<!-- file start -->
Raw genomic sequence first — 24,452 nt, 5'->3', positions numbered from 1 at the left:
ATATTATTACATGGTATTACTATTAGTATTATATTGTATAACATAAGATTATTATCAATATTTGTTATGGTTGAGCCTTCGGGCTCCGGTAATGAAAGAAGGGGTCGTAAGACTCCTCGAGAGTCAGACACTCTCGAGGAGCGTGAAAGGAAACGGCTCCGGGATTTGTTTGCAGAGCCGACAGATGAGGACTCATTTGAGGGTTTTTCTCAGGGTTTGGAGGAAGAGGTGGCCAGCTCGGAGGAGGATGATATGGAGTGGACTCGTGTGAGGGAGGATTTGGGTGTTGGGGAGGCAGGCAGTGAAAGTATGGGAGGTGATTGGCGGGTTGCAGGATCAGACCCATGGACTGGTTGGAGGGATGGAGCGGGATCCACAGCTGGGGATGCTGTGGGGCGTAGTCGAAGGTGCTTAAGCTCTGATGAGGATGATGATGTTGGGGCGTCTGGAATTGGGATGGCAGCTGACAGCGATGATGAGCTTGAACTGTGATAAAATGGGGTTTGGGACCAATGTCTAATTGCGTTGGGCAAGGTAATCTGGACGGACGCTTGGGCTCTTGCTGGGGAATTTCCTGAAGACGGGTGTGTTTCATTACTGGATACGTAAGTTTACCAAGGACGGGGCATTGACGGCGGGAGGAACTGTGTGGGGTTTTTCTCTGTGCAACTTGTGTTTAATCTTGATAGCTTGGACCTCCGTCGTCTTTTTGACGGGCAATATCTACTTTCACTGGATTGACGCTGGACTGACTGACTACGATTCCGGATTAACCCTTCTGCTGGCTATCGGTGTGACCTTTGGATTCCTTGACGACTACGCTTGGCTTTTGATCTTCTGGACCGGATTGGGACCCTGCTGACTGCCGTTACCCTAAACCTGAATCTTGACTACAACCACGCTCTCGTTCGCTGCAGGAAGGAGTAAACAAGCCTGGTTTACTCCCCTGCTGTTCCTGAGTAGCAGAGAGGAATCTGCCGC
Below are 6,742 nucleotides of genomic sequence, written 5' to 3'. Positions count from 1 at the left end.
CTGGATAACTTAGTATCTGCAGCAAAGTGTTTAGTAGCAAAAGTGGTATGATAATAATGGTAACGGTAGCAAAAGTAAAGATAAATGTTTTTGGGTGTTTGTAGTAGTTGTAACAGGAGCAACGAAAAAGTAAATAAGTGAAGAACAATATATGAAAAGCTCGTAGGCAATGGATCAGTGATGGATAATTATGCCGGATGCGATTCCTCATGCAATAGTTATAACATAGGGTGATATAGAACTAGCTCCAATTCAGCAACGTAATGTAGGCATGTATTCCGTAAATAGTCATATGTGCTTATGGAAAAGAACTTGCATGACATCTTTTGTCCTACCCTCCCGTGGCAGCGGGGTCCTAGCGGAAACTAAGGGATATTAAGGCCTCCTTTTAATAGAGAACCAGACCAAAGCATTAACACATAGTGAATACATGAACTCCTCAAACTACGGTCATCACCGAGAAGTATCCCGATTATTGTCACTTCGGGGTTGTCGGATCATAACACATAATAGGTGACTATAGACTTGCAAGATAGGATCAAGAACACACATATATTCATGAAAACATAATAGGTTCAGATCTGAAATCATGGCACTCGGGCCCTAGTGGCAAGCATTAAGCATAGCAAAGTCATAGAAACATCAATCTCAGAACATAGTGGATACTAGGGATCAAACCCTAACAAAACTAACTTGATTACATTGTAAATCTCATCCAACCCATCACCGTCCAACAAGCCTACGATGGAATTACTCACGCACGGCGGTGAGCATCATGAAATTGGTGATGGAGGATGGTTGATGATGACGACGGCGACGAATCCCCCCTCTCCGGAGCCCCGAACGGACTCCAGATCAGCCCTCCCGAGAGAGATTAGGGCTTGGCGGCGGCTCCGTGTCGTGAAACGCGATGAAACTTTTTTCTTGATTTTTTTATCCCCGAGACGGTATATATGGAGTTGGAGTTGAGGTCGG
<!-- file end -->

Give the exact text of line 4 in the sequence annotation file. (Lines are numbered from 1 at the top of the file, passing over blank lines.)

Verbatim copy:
CTGGATAACTTAGTATCTGCAGCAAAGTGTTTAGTAGCAAAAGTGGTATGATAATAATGGTAACGGTAGCAAAAGTAAAGATAAATGTTTTTGGGTGTTTGTAGTAGTTGTAACAGGAGCAACGAAAAAGTAAATAAGTGAAGAACAATATATGAAAAGCTCGTAGGCAATGGATCAGTGATGGATAATTATGCCGGATGCGATTCCTCATGCAATAGTTATAACATAGGGTGATATAGAACTAGCTCCAATTCAGCAACGTAATGTAGGCATGTATTCCGTAAATAGTCATATGTGCTTATGGAAAAGAACTTGCATGACATCTTTTGTCCTACCCTCCCGTGGCAGCGGGGTCCTAGCGGAAACTAAGGGATATTAAGGCCTCCTTTTAATAGAGAACCAGACCAAAGCATTAACACATAGTGAATACATGAACTCCTCAAACTACGGTCATCACCGAGAAGTATCCCGATTATTGTCACTTCGGGGTTGTCGGATCATAACACATAATAGGTGACTATAGACTTGCAAGATAGGATCAAGAACACACATATATTCATGAAAACATAATAGGTTCAGATCTGAAATCATGGCACTCGGGCCCTAGTGGCAAGCATTAAGCATAGCAAAGTCATAGAAACATCAATCTCAGAACATAGTGGATACTAGGGATCAAACCCTAACAAAACTAACTTGATTACATTGTAAATCTCATCCAACCCATCACCGTCCAACAAGCCTACGATGGAATTACTCACGCACGGCGGTGAGCATCATGAAATTGGTGATGGAGGATGGTTGATGATGACGACGGCGACGAATCCCCCCTCTCCGGAGCCCCGAACGGACTCCAGATCAGCCCTCCCGAGAGAGATTAGGGCTTGGCGGCGGCTCCGTGTCGTGAAACGCGATGAAACTTTTTTCTTGATTTTTTTATCCCCGAGACGGTATATATGGAGTTGGAGTTGAGGTCGG